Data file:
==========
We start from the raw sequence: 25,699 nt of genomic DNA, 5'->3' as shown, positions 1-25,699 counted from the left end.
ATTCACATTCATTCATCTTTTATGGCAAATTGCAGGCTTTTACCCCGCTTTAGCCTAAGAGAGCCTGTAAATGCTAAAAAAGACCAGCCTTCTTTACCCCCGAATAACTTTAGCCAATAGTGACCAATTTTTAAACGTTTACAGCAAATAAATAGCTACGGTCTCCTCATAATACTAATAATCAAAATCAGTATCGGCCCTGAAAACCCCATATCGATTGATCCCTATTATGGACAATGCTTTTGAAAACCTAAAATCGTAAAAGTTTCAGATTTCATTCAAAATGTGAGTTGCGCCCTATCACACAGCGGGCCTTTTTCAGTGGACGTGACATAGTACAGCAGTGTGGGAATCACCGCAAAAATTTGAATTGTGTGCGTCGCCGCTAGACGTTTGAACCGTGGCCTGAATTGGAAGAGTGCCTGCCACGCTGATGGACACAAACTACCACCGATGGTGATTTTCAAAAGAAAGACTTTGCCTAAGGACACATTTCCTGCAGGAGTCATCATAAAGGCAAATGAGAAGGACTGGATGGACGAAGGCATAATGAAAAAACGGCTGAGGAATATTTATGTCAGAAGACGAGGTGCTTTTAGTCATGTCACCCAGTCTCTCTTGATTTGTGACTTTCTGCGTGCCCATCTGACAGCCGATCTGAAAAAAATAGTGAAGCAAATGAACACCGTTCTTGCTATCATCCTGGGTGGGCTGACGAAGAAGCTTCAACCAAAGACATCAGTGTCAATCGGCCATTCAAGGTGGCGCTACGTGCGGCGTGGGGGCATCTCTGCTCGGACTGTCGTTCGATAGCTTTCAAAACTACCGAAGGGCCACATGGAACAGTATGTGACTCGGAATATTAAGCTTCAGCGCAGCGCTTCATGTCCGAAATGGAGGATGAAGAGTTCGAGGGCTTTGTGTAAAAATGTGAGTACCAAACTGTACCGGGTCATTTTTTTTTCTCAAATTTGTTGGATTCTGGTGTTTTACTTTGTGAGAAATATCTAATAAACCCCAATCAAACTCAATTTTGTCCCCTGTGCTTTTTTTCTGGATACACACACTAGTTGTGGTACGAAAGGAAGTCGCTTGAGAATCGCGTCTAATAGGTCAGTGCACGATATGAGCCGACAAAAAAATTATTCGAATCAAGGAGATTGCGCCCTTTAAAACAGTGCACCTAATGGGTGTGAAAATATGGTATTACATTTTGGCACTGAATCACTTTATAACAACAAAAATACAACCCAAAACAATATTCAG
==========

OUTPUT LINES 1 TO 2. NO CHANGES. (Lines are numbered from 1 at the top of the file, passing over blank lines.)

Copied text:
We start from the raw sequence: 25,699 nt of genomic DNA, 5'->3' as shown, positions 1-25,699 counted from the left end.
ATTCACATTCATTCATCTTTTATGGCAAATTGCAGGCTTTTACCCCGCTTTAGCCTAAGAGAGCCTGTAAATGCTAAAAAAGACCAGCCTTCTTTACCCCCGAATAACTTTAGCCAATAGTGACCAATTTTTAAACGTTTACAGCAAATAAATAGCTACGGTCTCCTCATAATACTAATAATCAAAATCAGTATCGGCCCTGAAAACCCCATATCGATTGATCCCTATTATGGACAATGCTTTTGAAAACCTAAAATCGTAAAAGTTTCAGATTTCATTCAAAATGTGAGTTGCGCCCTATCACACAGCGGGCCTTTTTCAGTGGACGTGACATAGTACAGCAGTGTGGGAATCACCGCAAAAATTTGAATTGTGTGCGTCGCCGCTAGACGTTTGAACCGTGGCCTGAATTGGAAGAGTGCCTGCCACGCTGATGGACACAAACTACCACCGATGGTGATTTTCAAAAGAAAGACTTTGCCTAAGGACACATTTCCTGCAGGAGTCATCATAAAGGCAAATGAGAAGGACTGGATGGACGAAGGCATAATGAAAAAACGGCTGAGGAATATTTATGTCAGAAGACGAGGTGCTTTTAGTCATGTCACCCAGTCTCTCTTGATTTGTGACTTTCTGCGTGCCCATCTGACAGCCGATCTGAAAAAAATAGTGAAGCAAATGAACACCGTTCTTGCTATCATCCTGGGTGGGCTGACGAAGAAGCTTCAACCAAAGACATCAGTGTCAATCGGCCATTCAAGGTGGCGCTACGTGCGGCGTGGGGGCATCTCTGCTCGGACTGTCGTTCGATAGCTTTCAAAACTACCGAAGGGCCACATGGAACAGTATGTGACTCGGAATATTAAGCTTCAGCGCAGCGCTTCATGTCCGAAATGGAGGATGAAGAGTTCGAGGGCTTTGTGTAAAAATGTGAGTACCAAACTGTACCGGGTCATTTTTTTTTCTCAAATTTGTTGGATTCTGGTGTTTTACTTTGTGAGAAATATCTAATAAACCCCAATCAAACTCAATTTTGTCCCCTGTGCTTTTTTTCTGGATACACACACTAGTTGTGGTACGAAAGGAAGTCGCTTGAGAATCGCGTCTAATAGGTCAGTGCACGATATGAGCCGACAAAAAAATTATTCGAATCAAGGAGATTGCGCCCTTTAAAACAGTGCACCTAATGGGTGTGAAAATATGGTATTACATTTTGGCACTGAATCACTTTATAACAACAAAAATACAACCCAAAACAATATTCAG